Turf Toe

Toe Pain, Swelling, and Limited Joint Movement at the Base of the Big Toe

What could be my problem?

Turf Toe is a sprain of the main joint of the big toe that occurs when the toe is forcibly bent up into hyperextension.  In turf toe, the metatarsophalangeal joint (MTP), where the first long bone of the foot (metatarsal) meets the first bone of the toe (phalanx) is injured.

The joint is surrounded by important structures that hold it in place and prevent it from dislocating.  Together these structures are referred to as the “plantar complex”.

  • Plantar Plate: thick, fibrous tissue under the MTP joint prevents the big toe from bending too far (dorsiflexion)
  • Collateral ligaments:  located on each side of the big toe, collateral ligaments connect the phalanx bone to the metatarsal and prevent the toe from going too far side-to-side.
  • Flexor halluces brevis:  this tendon runs under the first metatarsal bone and attaches to the phalanx.  It provides strength and stability to the big toe during push-off motions.
  • Sesamoids:  these two small bones are enveloped in the flexor halluces tendon and help it to move more easily.  In addition, the sesamoids provide stability to the MTP joint by helping to bear weight placed on the forefoot.

“Turf Toe” refers to an injury of any soft tissue structure in the plantar complex.  These injuries can vary in severity from stretching of the soft tissue to partial tearing and even total dislocation of the MTP joint.

  • Grade 1: The plantar complex has been stretched causing pinpoint tenderness and slight swelling.
  • Grade 2: A partial tearing of the plantar complex causes more widespread tenderness, moderate swelling and bruising. Movement of the big toe is limited and painful.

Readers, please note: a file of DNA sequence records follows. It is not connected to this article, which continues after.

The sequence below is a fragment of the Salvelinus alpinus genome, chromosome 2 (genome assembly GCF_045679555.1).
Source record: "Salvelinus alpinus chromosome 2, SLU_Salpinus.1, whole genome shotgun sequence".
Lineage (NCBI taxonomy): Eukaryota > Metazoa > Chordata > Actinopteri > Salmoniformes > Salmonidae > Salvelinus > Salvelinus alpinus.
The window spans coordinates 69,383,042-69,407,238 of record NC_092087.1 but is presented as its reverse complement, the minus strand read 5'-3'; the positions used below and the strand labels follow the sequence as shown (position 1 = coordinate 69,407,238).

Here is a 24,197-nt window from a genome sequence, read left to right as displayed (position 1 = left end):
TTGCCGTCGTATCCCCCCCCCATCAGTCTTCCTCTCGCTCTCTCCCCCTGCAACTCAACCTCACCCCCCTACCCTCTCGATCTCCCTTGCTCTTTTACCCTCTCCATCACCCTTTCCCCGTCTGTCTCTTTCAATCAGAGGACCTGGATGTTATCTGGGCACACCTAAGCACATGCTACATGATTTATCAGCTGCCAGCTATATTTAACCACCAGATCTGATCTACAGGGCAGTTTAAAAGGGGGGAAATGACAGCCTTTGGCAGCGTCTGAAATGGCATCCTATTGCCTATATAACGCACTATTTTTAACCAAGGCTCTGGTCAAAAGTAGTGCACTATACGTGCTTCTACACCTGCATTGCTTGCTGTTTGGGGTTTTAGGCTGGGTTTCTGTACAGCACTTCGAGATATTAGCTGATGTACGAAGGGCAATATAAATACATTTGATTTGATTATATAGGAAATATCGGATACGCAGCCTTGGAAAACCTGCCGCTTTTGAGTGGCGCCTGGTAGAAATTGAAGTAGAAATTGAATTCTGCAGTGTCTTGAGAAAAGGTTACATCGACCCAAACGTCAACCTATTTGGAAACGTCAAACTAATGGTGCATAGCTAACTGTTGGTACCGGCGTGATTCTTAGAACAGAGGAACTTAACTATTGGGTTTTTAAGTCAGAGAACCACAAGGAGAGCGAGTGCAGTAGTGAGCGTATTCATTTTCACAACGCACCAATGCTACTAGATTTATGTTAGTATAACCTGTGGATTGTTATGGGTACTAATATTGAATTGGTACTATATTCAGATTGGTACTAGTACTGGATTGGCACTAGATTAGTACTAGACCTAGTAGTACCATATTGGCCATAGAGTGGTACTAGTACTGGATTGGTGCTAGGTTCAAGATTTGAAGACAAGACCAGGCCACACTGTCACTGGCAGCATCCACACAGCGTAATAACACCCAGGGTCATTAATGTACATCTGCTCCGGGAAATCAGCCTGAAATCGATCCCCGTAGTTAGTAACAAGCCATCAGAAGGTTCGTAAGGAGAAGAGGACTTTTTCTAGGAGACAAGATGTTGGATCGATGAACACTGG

• Grade 3: The plantar complex is completely torn causing severe tenderness, severe swelling and bruising. It is difficult and painful to move the big toe.

What causes Turf Toe? 

  • Any sport or activity when the forefoot is fixed on the ground, the heel is raised and a force pushes the big toe into hyperextension.

When to see a foot doctor about Turf Toe:

  • When Grade 1, 2 or 3 symptoms persist. (See Above)

What are my foot pain treatment options?

Non-Surgical Treatments:

Non-surgical, or conservative treatment options for turf toe normally include a combination of the following:

  • Rest
  • Cold Therapy
  • Taping
  • Non-steroidal, anti-inflammatory medications
  • Custom orthotics
  • Walking boot or cast
  • Physical therapy

Surgical Treatments:

The surgical procedure will vary according to the injury based on the podiatrists diagnoses for each individual’s condition. The surgery involves repairing the soft tissues and restore the MTP joint motion so that normal function can be preserved.

Most often recommended for Grade 3 injuries such as:

  • A severe tear of the plantar complex
  • Fracture of the sesamoid
  • Vertical instability (unusual up and down motion) of the MTP joint
  • Loose, boney chip in the joint
  • Damage to the cartilage of the joint
  • New or worsening bunion